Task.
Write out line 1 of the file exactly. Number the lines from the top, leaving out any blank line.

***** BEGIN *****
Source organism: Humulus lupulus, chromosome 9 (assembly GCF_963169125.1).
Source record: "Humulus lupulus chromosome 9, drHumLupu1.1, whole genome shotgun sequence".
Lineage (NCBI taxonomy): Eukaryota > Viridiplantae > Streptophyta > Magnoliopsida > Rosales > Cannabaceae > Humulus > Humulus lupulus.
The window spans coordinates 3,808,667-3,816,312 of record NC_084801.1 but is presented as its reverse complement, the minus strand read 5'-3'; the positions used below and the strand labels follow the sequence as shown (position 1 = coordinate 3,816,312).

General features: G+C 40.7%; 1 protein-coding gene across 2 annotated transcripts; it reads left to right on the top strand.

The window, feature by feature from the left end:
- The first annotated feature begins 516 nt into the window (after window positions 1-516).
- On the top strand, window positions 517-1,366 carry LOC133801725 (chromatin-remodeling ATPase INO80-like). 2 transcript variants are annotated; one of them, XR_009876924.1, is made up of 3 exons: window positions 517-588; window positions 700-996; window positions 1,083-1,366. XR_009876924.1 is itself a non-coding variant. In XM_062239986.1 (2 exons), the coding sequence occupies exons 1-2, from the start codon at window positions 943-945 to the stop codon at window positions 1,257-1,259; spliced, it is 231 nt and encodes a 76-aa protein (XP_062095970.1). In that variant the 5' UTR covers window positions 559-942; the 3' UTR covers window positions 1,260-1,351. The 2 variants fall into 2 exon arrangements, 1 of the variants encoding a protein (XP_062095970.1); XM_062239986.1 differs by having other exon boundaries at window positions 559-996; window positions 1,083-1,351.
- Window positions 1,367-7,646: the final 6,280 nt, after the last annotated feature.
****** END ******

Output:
Source organism: Humulus lupulus, chromosome 9 (assembly GCF_963169125.1).